Author: Marie Sillinger

One billion tons of rock was extracted and 0.6% was used. These are the staggering figures regarding the Panguna mine in Bougainville, Papua New Guinea. The environment has been destroyed along with human lives. People have been humiliated, belittled and manipulated to accept the mine....

Several audiovisual professionals discussed social impact documentary during a round table on Wednesday morning at FIFO. Producers and directors described how their films served as tools to bring about change. Miriama Bono, chairwoman of AFIFO, announced that Good Pitch Tahiti will take place at FIFO...

On Monday evening the chairman of the FIFO jury, Éric Barbier, presented a premiere of his film Petit pays, at the Liberty cinema, as part of the festival. The audience filled three rooms in which screenings took place simultaneously. Everyone was moved by the power...

This is the story of a small island, Rapa Nui, that must strike the right balance between economic development and protecting its environment. This issue is represented by four people: Mama Piru who fights against waste, Mahani and Piru who are striving to live according...

FIFO has come to an end. The prize-giving evening for this 16th festival took place on Friday 8th February. The documentary Anote’s Arck was awarded the FIFO France Télévisions Main Prize. Patutiki, l’art du tatouage des îles Marquises won the public prize; three special jury prizes were presented. Let’s take a look at the winners of this special edition.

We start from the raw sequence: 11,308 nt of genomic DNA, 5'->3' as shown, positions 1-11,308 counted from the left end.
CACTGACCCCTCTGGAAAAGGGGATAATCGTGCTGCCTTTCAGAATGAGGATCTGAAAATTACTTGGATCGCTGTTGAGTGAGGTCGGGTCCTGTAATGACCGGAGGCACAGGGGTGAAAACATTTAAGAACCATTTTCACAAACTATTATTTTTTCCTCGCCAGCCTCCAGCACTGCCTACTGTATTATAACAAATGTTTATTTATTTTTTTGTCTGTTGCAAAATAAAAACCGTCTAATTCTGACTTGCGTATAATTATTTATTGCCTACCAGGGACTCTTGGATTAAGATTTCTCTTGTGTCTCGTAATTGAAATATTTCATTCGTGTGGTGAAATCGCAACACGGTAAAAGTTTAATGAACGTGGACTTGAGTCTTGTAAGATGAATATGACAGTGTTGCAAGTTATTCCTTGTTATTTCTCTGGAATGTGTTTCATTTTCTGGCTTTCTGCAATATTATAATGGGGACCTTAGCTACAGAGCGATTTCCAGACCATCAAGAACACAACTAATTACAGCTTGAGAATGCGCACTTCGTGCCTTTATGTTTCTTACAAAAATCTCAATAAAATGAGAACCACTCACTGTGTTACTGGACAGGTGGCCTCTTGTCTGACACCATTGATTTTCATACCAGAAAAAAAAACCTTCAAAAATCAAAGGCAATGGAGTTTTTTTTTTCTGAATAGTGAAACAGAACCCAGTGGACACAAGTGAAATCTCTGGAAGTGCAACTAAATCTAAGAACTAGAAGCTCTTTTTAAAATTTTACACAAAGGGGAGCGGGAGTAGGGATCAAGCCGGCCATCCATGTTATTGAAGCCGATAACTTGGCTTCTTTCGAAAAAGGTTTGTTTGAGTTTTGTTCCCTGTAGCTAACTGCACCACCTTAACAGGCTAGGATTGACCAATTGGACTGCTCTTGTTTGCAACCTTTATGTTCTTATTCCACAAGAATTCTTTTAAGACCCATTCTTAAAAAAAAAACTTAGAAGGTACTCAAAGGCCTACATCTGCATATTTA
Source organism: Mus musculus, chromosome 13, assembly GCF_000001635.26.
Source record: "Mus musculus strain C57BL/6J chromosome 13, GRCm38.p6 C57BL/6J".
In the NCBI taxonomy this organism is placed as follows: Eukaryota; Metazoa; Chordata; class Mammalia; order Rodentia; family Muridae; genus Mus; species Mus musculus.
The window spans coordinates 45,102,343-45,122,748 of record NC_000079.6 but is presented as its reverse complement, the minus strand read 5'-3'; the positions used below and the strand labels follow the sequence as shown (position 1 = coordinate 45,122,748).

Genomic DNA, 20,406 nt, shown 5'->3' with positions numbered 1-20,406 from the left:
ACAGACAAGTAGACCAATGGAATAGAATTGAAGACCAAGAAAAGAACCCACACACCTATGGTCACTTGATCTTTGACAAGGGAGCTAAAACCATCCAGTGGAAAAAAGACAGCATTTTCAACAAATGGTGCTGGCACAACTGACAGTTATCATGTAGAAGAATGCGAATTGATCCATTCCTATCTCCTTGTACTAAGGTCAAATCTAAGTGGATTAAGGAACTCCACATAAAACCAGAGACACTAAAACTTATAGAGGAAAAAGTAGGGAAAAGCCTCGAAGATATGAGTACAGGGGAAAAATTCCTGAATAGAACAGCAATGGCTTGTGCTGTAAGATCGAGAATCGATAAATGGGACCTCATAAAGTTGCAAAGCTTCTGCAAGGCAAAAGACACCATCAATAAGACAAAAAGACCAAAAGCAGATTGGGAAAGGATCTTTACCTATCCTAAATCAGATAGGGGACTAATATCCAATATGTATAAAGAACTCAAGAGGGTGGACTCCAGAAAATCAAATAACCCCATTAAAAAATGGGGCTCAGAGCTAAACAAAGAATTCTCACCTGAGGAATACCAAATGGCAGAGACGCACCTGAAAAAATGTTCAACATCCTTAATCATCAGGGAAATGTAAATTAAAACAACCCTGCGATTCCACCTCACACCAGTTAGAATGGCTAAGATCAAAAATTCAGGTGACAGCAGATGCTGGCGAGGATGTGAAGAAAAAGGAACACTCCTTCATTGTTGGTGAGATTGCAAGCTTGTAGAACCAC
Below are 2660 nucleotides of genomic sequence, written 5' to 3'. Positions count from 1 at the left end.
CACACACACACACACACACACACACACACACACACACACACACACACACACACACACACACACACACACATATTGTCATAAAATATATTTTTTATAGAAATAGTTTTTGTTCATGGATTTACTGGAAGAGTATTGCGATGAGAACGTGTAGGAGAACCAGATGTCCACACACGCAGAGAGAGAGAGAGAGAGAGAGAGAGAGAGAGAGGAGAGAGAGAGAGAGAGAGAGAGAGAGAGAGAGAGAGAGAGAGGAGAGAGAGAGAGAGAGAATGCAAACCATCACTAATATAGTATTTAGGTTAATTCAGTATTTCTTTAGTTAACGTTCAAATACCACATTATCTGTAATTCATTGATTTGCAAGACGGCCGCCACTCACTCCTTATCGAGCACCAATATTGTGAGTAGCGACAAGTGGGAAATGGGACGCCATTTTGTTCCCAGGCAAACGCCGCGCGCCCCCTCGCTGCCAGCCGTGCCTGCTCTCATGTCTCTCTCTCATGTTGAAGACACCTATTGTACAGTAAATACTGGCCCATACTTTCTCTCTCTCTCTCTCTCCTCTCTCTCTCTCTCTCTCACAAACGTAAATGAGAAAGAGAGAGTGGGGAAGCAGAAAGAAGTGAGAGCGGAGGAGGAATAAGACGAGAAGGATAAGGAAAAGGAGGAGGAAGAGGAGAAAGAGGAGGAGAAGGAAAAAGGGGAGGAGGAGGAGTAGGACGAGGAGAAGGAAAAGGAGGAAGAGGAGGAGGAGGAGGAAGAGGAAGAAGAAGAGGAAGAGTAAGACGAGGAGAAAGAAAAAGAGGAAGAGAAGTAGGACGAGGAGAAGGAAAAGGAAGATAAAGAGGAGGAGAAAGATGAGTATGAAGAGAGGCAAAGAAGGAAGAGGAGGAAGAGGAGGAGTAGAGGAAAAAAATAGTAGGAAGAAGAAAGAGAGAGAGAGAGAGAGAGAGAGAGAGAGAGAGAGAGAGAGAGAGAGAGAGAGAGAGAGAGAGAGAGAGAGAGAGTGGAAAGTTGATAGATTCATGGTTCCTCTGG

There is only one meeting like this in the region: the Oceanic Television Conference gathers the media from the Pacific during FIFO each year to learn and to get to know each other, as well as to share difficulties and innovative ideas. This 13th conference is optimistic – digital facilitates content sharing and relationships between different partners.

We have the opportunity to understand a man’s path in the film Au nom du père, du fils et des esprits in the official competition at FIFO. Following his son, Emmanuel Tjibaou, we discover the different dimensions of this politician who marked the history of New Caledonia, but whose journey remains obscure. The film is also very topical raising fundamental questions at a time when Caledonians are on the brink of determining their future.

The 16th International Documentary Film Festival of Oceania kicked off on Tuesday morning on the paepae a Hiro (bench) at the Maison de la culture. FIFO is the second largest cultural event of the year in French Polynesia, as vice-chairman Teva Rohfritsch pointed out, and its influence extends far beyond the limits of the fenua (island) enabling, in the words of Wallès Kotra, cofounder of the event, ‘this invisible continent to become visible’.